Sweetpotato can grow at altitudes ranging from sea level to 2,500 meters. It requires fewer inputs and less labor than other crops such as maize, and tolerates marginal growing conditions (e.g., dry spells, poor soil).

Sweetpotato comes in varieties with skin and flesh color that range from white to yellow, orange, and deep purple. Orange-fleshed sweetpotato is an important source of beta-carotene, the precursor to Vitamin A. Just 125g of fresh sweetpotato roots from most orange-fleshed varieties contain enough beta-carotene to provide the daily pro-vitamin A needs of a preschooler.

Sweetpotato is also a valuable source of vitamins B, C, and E, and it contains moderate levels of iron and zinc.

Nutritionists in the USA are exploring the potential cancer preventing properties of the anthocyanins, which are present in purple-fleshed sweetpotato.

Though its origins lie in Latin America, Asia is now the largest sweetpotato-producing region in the world, with figures showing over 90 million tons produced annually. China is the world’s biggest producer and consumer of sweetpotato, where it is used for food, animal feed, and processing (as food, starch, and other products).

The importance of sweetpotato as a food crop is growing rapidly in some parts of the world. In Sub-Saharan Africa, it is outpacing the growth rate of other staples.

Sweetpotato is used for both human consumption and as a healthy, cheap source of animal feed. Recent studies suggest that animals fed on high protein sweetpotato vines produce less methane gas than with other feed, potentially contributing an important reduction in harmful global emissions.

Sweetpotato has a long history as a life saver. The Japanese used it when typhoons demolished their rice fields. It kept millions from starvation in famine-plagued China in the early 1960’s and came to the rescue in Uganda in the 1990’s, when a virus ravaged cassava crops.

 

 

Sweetpotato Nutrition

Jul 15 2011   |   By: admin   |   0   |   Posted in Sweetpotato

Sweetpotatoes produce more edible energy per hectare per day than wheat, rice or cassava. They are good sources of carbohydrates, fiber, and micronutrients. The leaves and shoots, which are also edible, are good sources of vitamins A, C, and B (Riboflavin).

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Orange-fleshed sweetpotato is an important source of beta-carotene (the precursor to Vitamin A). Just 125 g of fresh roots from most orange-fleshed varieties contain enough beta-carotene to provide the daily pro-vitamin A needs of a preschooler. This is particularly important in Sub Saharan Africa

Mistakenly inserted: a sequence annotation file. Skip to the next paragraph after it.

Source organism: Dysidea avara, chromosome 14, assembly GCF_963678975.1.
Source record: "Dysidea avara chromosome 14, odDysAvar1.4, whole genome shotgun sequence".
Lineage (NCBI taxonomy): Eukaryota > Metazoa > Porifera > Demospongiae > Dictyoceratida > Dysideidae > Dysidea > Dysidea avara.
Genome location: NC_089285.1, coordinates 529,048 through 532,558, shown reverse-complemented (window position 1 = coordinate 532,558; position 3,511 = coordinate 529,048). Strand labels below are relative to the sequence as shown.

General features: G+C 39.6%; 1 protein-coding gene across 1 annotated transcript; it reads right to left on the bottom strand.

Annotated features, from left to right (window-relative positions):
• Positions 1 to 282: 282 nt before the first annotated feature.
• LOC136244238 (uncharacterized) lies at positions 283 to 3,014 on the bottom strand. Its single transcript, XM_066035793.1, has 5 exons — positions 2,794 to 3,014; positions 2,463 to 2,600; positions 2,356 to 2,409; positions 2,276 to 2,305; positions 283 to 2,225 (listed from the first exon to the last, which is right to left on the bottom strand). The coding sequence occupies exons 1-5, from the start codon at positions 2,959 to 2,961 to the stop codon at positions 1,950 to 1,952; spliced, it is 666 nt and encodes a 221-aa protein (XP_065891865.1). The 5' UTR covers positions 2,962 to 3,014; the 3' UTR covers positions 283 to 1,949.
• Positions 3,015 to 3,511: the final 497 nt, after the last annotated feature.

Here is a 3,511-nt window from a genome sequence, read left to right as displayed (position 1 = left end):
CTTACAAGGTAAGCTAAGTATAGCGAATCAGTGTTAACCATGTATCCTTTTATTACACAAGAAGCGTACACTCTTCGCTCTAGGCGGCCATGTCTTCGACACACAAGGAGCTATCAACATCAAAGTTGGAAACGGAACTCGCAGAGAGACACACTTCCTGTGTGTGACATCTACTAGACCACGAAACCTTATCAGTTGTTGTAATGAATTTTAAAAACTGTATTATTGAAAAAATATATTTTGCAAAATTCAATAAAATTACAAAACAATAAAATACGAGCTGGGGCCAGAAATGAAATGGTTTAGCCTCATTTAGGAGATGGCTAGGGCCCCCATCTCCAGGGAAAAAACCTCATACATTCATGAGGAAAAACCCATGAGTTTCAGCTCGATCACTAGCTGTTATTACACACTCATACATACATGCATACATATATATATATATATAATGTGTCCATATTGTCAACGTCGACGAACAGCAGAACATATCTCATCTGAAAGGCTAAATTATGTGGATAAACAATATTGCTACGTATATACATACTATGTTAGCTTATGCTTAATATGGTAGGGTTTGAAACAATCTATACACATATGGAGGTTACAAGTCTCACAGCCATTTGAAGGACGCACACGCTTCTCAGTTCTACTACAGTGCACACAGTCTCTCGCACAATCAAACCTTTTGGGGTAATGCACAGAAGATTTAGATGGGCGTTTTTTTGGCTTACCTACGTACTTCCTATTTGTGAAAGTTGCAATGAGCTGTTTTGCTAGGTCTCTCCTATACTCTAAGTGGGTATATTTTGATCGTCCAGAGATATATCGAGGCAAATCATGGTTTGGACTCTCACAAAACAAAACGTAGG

and Asia where vitamin A deficiency is a leading cause of blindness, disease and premature death among children under five and pregnant women. Nutritionists identify different levels of beta-carotene according to varying pigmentation in orange-fleshed varieties by means of a color chart.

CIP is exploring the potential cancer preventing properties of purple fleshed sweetpotato. The anthocyanins that account for the purple pigmentation in this variety are powerful antioxidants and have good bioavailability, meaning they are easily absorbed by the human body.

Average Micronutrient Content of Orange-Fleshed Sweetpotato
Minerals  
Iron (mg) 0.5
Zinc (mg) 0.2
Calcium (mg) 34
Potassium (mg) 298
Phosophorous (mg) 29
Antioxidants  
Total carotenoids (mg) 15.5
Beta-carotene (mg) 13.1

Per 100 grams of fresh-weight, raw, unpeeled sweetpotato
Source: Quality and Nutrition Lab, CIP

More Information

Sweetpotato Processing and Uses

Apr 04 2011   |   By: admin   |   0   |   Posted in Sweetpotato

Many parts of the sweetpotato plant are edible, including the root, leaves, and shoots.

Sweetpotato vines also provide the basis for a high-protein animal feed.

Sweetpotato use has diversified considerably over the last four decades. With high starch content, it is well suited to processing and has become an important source of raw material for starch and starch-derived industrial products.

Added value for farmers comes from a variety of products and ingredients made from sweetpotato root including flour, dried chips, juice, bread, noodles, candy, and pectin.

New products include liquors and a growing interest in the use of the anthocyanin pigments in the purple varieties for food colorings and use in the cosmetics industry.